Scary Stories to Tell in the Dark: Too Scary for The Bedroom, Not Scary Enough for The Theater


Scary Stories to Tell in the Dark is Andre Overdal’s adaptation of the classic Alvin Schwartz anthologies that provides an interesting reimagining. However, it fails to strike the right balance, both in its scares and story. As is custom, I will first consider the film as an adaptation of the source material.

I will readily admit that I am not a horror movie fan, but as someone who enjoyed Schwartz’s work when I was in grade school, I walked into the film with a mix of nostalgia for the old stories and curiosity for what Øverdal was adding to these tales. In this sense, I was both pleased and disappointed. A good adaptation should preserve the best aspects of the original while bringing something new and interesting to the story. Øverdal’s setting and characters are both new and interesting, weaving the scares of the classic tales into the problems of the tumultuous 1960s.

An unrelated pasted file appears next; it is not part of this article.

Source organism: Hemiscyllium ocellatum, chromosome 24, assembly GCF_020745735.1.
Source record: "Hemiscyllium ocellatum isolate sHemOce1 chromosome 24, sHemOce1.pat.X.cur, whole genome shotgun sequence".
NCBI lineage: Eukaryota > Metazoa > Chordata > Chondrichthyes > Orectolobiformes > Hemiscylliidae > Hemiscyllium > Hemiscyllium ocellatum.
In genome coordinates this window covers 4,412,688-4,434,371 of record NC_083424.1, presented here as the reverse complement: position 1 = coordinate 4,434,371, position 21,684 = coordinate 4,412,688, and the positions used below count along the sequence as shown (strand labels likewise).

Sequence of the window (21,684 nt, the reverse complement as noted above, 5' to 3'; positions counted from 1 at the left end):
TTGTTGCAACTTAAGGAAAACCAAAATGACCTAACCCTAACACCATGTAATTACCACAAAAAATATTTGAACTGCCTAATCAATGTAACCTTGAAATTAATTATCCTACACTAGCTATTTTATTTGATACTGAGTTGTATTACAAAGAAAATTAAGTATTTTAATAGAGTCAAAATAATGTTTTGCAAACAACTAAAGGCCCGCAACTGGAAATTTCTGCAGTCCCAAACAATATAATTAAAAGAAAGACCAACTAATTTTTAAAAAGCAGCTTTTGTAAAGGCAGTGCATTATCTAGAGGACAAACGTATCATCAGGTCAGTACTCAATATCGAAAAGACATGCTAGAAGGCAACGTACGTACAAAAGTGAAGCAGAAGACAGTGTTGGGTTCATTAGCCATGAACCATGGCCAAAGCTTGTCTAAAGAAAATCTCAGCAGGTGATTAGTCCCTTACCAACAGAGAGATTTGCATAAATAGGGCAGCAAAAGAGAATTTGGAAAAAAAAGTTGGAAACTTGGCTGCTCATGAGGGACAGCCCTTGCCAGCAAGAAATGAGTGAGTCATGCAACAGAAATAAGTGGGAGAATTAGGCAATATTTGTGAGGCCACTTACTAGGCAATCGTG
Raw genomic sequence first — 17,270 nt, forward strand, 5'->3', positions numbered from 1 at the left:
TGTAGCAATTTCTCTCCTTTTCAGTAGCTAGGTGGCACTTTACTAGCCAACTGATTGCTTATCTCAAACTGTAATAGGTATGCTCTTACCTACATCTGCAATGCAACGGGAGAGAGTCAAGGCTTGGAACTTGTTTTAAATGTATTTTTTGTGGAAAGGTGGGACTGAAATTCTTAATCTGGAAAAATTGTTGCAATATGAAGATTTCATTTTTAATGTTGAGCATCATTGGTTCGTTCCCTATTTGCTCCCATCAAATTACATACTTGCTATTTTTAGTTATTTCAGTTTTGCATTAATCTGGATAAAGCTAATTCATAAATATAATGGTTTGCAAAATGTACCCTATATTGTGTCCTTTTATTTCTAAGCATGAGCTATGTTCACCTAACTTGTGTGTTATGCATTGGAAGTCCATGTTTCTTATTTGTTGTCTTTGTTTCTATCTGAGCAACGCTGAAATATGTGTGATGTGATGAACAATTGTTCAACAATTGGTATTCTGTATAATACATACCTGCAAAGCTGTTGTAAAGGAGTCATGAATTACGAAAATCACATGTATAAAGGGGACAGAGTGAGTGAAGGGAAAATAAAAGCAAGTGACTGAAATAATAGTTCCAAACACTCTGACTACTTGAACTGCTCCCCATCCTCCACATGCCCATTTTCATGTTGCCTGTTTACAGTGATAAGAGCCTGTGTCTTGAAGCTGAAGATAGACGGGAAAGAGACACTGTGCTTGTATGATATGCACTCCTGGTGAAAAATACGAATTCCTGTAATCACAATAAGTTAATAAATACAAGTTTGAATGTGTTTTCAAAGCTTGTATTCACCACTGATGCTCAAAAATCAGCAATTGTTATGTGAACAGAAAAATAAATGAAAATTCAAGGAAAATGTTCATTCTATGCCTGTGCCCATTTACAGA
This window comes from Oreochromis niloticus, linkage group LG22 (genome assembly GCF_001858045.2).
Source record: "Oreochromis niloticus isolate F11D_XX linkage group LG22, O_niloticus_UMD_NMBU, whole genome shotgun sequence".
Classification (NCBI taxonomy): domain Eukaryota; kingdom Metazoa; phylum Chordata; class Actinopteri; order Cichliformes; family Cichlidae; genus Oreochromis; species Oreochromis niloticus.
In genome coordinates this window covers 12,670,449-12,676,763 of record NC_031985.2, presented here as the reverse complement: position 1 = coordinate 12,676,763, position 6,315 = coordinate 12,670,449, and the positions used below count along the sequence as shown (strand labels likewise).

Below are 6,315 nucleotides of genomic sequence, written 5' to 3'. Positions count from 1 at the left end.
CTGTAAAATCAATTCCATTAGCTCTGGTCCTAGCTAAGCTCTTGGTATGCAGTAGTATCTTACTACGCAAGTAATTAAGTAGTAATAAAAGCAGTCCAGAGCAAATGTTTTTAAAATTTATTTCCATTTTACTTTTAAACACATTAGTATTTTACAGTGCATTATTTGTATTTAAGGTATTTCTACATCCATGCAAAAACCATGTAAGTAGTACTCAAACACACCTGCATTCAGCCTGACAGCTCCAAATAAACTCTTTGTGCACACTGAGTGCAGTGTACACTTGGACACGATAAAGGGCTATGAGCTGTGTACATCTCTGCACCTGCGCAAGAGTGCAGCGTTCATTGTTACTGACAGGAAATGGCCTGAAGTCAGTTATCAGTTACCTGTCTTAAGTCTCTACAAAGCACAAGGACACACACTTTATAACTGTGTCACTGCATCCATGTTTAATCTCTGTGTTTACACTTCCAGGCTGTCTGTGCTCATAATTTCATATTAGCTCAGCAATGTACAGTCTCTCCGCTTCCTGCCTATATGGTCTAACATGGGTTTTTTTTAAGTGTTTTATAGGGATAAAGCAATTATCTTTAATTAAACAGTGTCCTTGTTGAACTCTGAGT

This was done to add a sense of dramatic weight and tell a compelling story that alludes nicely to the extensive research into folklore and urban legend in which Schwartz rooted his stories. The problem is that the original tales are overshadowed by these additions, losing many of subtleties that made them so interesting to begin with. While both sections of the film are enjoyable in their own right, they seem to exist in conflict rather than in symbiosis. One has to wonder if Schwartz’s work would be better suited to an American Horror Story-style television format, with each season representing an entirely different storyline. 

As a standalone horror film, the movie once again fails to find proper balance. As I am not one to watch horror films for the scare factor, I brought along a close friend and former roommate who lives for a good jolt of gut-chilling terror.

He found the monsters sufficiently grotesque and the atmosphere of the psychiatric hospital basement to be downright unsettling. On the other hand, he noted that most of the film was too tame for a seasoned horror lover such as himself. It was also probably too intense for the younger demographic that is implied by the PG-13 rating. 

All in all, 3 out of 5 

Worth renting or streaming.